From: Mary Alessio
Director of advancement
Catholic Charities of Southern Minnesota
A brisk winter chill is in the air and I am thinking of my dad. I remember vividly an autumn evening when I was four years old and had just cuddled under my pink and white blanket. My eyes were shut and I was just beginning to drift off when I heard the creak of the wooden floor as my parents walked through my bedroom door.
It was routine for my parents to “tuck us in” and before I had the chance to open my eyes, I heard my father’s whisper, “Doesn’t she have the most perfect ears you’ve ever seen? Look at those tiny, perfect ears.” Needless to say, I kept my eyes shut and relished in the thought that my Dad was proud of me. I had the sweetest dreams that night, secured in my parents’ love.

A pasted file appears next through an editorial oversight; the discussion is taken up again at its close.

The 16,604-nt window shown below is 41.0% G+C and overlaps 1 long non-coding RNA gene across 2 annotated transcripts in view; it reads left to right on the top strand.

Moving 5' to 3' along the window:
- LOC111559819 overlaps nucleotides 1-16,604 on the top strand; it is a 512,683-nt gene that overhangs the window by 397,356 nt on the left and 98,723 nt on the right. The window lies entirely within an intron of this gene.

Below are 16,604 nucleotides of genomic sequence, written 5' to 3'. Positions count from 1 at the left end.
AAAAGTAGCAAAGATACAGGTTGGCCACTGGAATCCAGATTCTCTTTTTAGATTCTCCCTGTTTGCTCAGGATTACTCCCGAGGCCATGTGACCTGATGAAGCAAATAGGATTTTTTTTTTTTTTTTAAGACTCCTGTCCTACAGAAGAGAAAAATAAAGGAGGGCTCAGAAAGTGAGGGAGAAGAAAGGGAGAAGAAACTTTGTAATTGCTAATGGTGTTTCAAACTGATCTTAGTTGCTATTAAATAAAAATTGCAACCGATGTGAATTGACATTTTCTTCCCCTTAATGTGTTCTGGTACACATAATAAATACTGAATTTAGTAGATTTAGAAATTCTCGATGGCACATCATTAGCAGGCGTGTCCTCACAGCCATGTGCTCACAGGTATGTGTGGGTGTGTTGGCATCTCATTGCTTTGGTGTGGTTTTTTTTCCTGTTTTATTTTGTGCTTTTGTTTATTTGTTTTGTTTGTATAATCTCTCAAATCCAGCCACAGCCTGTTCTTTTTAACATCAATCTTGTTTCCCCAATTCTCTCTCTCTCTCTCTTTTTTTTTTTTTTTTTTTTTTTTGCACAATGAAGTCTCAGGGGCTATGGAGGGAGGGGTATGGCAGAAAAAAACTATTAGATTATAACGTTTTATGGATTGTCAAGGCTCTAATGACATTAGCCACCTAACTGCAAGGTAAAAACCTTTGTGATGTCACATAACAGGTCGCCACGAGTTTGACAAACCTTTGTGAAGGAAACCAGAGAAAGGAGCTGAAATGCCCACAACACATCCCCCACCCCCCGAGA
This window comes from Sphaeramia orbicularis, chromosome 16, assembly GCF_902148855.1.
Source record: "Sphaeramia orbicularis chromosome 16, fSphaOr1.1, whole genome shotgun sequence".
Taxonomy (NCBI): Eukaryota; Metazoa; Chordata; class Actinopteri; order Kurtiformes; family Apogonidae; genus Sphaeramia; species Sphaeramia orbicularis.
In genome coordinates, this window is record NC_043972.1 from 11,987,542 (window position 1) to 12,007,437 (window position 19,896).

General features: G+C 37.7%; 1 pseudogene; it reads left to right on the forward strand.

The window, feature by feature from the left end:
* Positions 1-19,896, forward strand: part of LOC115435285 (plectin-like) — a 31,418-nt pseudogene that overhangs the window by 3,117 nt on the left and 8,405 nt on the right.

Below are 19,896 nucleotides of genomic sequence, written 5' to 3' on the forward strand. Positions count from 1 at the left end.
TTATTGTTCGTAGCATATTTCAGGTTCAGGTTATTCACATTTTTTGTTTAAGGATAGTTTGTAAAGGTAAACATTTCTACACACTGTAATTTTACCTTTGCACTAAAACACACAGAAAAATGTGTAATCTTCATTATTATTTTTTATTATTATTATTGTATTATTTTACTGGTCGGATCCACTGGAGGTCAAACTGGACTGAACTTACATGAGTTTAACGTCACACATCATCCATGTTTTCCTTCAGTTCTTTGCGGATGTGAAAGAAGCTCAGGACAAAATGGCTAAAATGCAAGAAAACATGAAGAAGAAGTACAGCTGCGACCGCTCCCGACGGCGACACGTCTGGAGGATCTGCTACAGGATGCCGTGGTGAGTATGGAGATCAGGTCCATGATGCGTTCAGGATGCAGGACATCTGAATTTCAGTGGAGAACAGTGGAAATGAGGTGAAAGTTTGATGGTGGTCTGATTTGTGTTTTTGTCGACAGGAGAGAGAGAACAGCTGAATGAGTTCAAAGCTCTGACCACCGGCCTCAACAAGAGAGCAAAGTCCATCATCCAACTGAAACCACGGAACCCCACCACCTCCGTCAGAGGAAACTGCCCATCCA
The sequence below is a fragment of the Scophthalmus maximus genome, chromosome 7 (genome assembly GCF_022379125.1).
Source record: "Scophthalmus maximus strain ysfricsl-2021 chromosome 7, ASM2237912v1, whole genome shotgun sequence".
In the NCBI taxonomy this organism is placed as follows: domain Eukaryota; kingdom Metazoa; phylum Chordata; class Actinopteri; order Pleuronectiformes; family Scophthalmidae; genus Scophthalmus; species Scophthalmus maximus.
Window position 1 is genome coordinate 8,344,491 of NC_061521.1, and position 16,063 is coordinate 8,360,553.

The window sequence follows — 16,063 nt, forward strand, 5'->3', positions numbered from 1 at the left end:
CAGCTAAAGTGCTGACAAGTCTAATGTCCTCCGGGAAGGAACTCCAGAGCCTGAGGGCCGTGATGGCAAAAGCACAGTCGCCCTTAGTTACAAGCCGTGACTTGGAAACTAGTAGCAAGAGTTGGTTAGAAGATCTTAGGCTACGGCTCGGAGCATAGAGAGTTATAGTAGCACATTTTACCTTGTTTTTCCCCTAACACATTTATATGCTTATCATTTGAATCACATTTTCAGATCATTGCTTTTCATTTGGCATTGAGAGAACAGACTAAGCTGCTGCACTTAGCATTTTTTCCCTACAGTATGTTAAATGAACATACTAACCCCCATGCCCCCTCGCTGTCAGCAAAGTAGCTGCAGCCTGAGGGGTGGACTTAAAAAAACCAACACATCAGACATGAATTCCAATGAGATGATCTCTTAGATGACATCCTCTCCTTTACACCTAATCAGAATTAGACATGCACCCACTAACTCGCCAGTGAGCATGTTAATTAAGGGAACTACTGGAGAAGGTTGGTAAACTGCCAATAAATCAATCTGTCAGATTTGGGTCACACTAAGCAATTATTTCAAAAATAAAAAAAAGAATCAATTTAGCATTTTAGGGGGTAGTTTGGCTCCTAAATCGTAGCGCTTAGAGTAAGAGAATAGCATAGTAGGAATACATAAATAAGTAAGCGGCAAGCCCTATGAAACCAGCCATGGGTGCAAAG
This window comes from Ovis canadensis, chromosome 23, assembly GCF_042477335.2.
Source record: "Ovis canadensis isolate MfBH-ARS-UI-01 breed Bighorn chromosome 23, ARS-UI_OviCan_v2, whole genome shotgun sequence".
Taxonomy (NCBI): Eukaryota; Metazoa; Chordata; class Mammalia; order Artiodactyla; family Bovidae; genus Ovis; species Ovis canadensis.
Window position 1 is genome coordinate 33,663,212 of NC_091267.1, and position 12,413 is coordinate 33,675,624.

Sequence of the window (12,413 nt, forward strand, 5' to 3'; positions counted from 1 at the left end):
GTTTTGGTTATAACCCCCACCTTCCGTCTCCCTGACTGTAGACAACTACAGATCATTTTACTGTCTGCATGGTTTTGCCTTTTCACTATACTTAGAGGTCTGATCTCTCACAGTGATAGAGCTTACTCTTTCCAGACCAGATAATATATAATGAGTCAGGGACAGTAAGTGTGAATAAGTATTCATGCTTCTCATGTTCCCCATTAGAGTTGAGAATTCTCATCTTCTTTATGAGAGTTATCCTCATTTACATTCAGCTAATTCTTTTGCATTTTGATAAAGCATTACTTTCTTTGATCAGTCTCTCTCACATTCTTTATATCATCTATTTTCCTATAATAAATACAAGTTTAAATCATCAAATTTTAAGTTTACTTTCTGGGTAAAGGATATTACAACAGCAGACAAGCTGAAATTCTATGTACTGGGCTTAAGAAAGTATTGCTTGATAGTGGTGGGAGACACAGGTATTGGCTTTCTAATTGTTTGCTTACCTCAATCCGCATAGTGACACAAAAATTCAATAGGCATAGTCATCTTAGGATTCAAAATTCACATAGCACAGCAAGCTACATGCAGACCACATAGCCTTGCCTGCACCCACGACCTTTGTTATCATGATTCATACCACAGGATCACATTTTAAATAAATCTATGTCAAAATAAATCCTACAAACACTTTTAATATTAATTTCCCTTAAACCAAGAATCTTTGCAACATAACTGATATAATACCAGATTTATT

Years have passed and times have changed, but something always remained constant: my dad’s love and my desire to make him proud of me. Dad was an only child and friends teased him regarding the irony of raising seven children (six boys and one girl). He served in the Army, Navy and Air Force, and was proud of this country and defended our liberties with passion. He was awarded the Purple Heart and meritorious Air Medal for bravery. I remember my Mom telling us how difficult the war was for him and that, upon his return from duty, his mental and emotional well-being were challenged beyond measure.
My dad was sharp-witted, strong and had an Irish humor that my Mom always said would charm the snakes out of Ireland. Although he certainly could have been a great executive, he needed the openness of the outdoors to lift his spirits. Therefore, he became an ironworker upon his return from service to his country.